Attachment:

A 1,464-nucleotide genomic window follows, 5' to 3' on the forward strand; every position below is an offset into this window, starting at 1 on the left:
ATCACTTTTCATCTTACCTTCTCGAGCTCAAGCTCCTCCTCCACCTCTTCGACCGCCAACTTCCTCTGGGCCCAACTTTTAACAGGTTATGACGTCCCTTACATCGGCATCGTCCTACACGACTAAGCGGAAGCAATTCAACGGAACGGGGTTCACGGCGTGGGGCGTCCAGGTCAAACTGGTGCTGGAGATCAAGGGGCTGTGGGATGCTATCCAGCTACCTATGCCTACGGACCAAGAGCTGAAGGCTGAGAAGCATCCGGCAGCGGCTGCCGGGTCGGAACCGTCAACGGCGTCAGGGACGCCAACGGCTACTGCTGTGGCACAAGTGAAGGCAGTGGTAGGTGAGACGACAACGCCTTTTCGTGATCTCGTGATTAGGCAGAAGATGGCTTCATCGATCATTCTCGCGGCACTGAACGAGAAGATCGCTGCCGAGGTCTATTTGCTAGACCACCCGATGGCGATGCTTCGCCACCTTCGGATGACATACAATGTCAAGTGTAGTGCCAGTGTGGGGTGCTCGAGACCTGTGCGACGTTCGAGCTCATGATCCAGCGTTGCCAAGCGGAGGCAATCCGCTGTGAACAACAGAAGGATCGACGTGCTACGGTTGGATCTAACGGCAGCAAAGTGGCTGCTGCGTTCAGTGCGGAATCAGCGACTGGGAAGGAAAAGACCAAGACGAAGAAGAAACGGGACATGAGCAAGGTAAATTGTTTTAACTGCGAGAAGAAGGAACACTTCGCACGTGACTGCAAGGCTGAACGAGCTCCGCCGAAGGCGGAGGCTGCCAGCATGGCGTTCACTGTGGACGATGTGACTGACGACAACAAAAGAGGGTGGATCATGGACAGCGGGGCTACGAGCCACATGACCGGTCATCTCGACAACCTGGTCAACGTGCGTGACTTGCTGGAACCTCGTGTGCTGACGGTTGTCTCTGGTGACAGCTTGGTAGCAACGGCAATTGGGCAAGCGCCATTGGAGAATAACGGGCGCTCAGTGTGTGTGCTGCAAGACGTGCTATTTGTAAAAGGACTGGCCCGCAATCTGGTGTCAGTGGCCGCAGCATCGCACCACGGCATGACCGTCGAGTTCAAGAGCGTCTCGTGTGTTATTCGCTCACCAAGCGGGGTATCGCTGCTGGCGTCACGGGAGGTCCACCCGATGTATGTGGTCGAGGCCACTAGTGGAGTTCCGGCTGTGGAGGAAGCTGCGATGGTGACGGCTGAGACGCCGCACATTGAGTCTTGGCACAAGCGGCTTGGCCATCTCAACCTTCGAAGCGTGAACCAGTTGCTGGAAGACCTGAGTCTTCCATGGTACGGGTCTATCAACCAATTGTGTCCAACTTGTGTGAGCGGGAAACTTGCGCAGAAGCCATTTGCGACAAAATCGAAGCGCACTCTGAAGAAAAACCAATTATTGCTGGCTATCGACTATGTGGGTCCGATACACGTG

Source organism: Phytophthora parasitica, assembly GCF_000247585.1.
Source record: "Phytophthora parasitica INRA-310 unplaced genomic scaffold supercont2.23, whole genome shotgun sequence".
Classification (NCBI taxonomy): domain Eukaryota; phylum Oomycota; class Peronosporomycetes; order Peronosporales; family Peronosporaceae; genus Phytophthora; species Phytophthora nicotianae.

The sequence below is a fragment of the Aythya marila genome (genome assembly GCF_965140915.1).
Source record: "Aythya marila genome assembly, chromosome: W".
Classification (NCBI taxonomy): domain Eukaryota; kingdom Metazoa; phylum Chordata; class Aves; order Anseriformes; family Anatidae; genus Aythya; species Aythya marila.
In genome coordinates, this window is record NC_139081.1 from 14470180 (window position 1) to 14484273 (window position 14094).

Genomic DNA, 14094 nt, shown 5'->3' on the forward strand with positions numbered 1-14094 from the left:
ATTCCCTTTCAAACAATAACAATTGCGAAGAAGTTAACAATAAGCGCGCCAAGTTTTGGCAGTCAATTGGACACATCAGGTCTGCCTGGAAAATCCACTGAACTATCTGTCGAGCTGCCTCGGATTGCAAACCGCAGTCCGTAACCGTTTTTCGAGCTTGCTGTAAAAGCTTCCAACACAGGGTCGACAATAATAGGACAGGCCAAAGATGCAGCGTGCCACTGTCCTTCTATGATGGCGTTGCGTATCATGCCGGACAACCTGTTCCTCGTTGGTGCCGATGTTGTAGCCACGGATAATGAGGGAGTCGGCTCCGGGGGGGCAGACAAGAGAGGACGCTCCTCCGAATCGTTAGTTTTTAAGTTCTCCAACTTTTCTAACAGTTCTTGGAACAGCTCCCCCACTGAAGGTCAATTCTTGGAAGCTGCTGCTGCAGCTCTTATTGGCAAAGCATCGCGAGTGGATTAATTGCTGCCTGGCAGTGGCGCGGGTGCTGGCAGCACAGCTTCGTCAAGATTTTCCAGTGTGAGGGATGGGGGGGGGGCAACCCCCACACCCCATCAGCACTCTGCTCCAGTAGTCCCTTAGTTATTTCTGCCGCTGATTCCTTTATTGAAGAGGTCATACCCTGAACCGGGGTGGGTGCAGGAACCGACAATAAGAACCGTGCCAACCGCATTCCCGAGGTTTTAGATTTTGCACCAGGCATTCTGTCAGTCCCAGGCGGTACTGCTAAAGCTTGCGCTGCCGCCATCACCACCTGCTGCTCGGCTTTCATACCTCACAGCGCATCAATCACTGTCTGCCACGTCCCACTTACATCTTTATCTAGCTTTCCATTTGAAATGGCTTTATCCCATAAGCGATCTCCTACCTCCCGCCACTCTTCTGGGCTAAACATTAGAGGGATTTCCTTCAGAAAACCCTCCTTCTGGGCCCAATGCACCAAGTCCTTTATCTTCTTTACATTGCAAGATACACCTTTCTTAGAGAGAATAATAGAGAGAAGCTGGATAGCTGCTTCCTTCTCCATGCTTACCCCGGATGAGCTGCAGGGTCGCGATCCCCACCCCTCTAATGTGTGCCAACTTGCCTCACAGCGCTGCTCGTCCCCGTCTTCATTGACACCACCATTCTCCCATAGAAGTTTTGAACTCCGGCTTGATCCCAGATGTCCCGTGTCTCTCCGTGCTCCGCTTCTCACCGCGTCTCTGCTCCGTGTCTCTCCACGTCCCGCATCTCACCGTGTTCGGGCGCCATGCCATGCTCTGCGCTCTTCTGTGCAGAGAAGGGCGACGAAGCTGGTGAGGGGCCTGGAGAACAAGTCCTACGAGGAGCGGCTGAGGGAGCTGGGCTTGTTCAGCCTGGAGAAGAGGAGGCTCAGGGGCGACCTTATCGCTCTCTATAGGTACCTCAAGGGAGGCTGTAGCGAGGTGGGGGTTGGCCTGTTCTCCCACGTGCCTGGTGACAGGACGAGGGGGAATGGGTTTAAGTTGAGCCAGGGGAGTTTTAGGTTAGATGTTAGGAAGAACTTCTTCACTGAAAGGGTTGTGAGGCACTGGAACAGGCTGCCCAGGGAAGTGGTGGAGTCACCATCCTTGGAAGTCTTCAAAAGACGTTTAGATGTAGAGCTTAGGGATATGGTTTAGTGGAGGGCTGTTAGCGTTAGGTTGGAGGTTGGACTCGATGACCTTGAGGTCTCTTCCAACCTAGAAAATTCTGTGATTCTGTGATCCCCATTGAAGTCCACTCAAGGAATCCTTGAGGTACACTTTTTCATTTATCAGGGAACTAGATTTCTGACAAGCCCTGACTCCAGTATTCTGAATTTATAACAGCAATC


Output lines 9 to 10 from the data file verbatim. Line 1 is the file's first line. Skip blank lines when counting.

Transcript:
In genome coordinates, this window is record NC_139081.1 from 14470180 (window position 1) to 14484273 (window position 14094).

Genomic DNA, 14094 nt, shown 5'->3' on the forward strand with positions numbered 1-14094 from the left: